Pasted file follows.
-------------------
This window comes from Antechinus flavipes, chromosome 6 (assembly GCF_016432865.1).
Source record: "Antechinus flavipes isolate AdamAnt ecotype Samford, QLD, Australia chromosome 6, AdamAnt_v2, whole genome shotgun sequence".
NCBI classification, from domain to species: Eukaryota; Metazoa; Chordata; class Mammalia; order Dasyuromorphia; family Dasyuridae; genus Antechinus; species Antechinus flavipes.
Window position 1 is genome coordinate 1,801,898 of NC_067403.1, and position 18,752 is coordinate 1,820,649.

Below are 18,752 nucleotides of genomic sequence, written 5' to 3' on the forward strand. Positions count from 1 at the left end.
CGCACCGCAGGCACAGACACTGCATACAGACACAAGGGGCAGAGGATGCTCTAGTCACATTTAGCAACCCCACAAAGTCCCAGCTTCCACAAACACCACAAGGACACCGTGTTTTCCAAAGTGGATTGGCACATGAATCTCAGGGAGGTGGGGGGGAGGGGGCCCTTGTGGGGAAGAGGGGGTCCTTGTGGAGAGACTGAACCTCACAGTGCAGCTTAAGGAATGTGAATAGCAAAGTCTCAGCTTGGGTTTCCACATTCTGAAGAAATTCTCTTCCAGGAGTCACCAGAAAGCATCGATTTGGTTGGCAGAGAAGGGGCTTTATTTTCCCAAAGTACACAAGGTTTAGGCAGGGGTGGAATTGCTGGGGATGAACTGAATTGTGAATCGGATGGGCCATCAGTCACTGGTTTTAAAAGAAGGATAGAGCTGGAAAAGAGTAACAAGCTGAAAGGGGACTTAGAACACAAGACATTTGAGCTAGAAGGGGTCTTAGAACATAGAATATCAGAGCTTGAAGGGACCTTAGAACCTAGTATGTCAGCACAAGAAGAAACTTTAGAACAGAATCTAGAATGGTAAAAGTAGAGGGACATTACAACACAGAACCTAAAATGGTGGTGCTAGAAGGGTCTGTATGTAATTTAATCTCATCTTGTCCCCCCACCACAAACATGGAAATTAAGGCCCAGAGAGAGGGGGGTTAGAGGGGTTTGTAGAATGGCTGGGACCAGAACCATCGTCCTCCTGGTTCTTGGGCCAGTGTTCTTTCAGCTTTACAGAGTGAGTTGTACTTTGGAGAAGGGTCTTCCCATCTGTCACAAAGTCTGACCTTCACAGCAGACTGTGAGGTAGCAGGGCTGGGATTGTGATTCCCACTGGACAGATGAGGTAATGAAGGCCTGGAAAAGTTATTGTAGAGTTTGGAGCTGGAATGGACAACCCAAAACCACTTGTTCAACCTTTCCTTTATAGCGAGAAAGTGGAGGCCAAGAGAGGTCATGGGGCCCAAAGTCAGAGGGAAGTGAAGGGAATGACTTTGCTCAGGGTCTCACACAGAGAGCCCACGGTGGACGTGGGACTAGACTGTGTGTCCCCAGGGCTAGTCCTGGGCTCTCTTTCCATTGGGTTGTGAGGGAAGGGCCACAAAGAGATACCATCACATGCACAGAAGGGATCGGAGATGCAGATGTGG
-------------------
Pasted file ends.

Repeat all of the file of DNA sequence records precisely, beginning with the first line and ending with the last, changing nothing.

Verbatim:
This window comes from Antechinus flavipes, chromosome 6 (assembly GCF_016432865.1).
Source record: "Antechinus flavipes isolate AdamAnt ecotype Samford, QLD, Australia chromosome 6, AdamAnt_v2, whole genome shotgun sequence".
NCBI classification, from domain to species: Eukaryota; Metazoa; Chordata; class Mammalia; order Dasyuromorphia; family Dasyuridae; genus Antechinus; species Antechinus flavipes.
Window position 1 is genome coordinate 1,801,898 of NC_067403.1, and position 18,752 is coordinate 1,820,649.

Below are 18,752 nucleotides of genomic sequence, written 5' to 3' on the forward strand. Positions count from 1 at the left end.
CGCACCGCAGGCACAGACACTGCATACAGACACAAGGGGCAGAGGATGCTCTAGTCACATTTAGCAACCCCACAAAGTCCCAGCTTCCACAAACACCACAAGGACACCGTGTTTTCCAAAGTGGATTGGCACATGAATCTCAGGGAGGTGGGGGGGAGGGGGCCCTTGTGGGGAAGAGGGGGTCCTTGTGGAGAGACTGAACCTCACAGTGCAGCTTAAGGAATGTGAATAGCAAAGTCTCAGCTTGGGTTTCCACATTCTGAAGAAATTCTCTTCCAGGAGTCACCAGAAAGCATCGATTTGGTTGGCAGAGAAGGGGCTTTATTTTCCCAAAGTACACAAGGTTTAGGCAGGGGTGGAATTGCTGGGGATGAACTGAATTGTGAATCGGATGGGCCATCAGTCACTGGTTTTAAAAGAAGGATAGAGCTGGAAAAGAGTAACAAGCTGAAAGGGGACTTAGAACACAAGACATTTGAGCTAGAAGGGGTCTTAGAACATAGAATATCAGAGCTTGAAGGGACCTTAGAACCTAGTATGTCAGCACAAGAAGAAACTTTAGAACAGAATCTAGAATGGTAAAAGTAGAGGGACATTACAACACAGAACCTAAAATGGTGGTGCTAGAAGGGTCTGTATGTAATTTAATCTCATCTTGTCCCCCCACCACAAACATGGAAATTAAGGCCCAGAGAGAGGGGGGTTAGAGGGGTTTGTAGAATGGCTGGGACCAGAACCATCGTCCTCCTGGTTCTTGGGCCAGTGTTCTTTCAGCTTTACAGAGTGAGTTGTACTTTGGAGAAGGGTCTTCCCATCTGTCACAAAGTCTGACCTTCACAGCAGACTGTGAGGTAGCAGGGCTGGGATTGTGATTCCCACTGGACAGATGAGGTAATGAAGGCCTGGAAAAGTTATTGTAGAGTTTGGAGCTGGAATGGACAACCCAAAACCACTTGTTCAACCTTTCCTTTATAGCGAGAAAGTGGAGGCCAAGAGAGGTCATGGGGCCCAAAGTCAGAGGGAAGTGAAGGGAATGACTTTGCTCAGGGTCTCACACAGAGAGCCCACGGTGGACGTGGGACTAGACTGTGTGTCCCCAGGGCTAGTCCTGGGCTCTCTTTCCATTGGGTTGTGAGGGAAGGGCCACAAAGAGATACCATCACATGCACAGAAGGGATCGGAGATGCAGATGTGG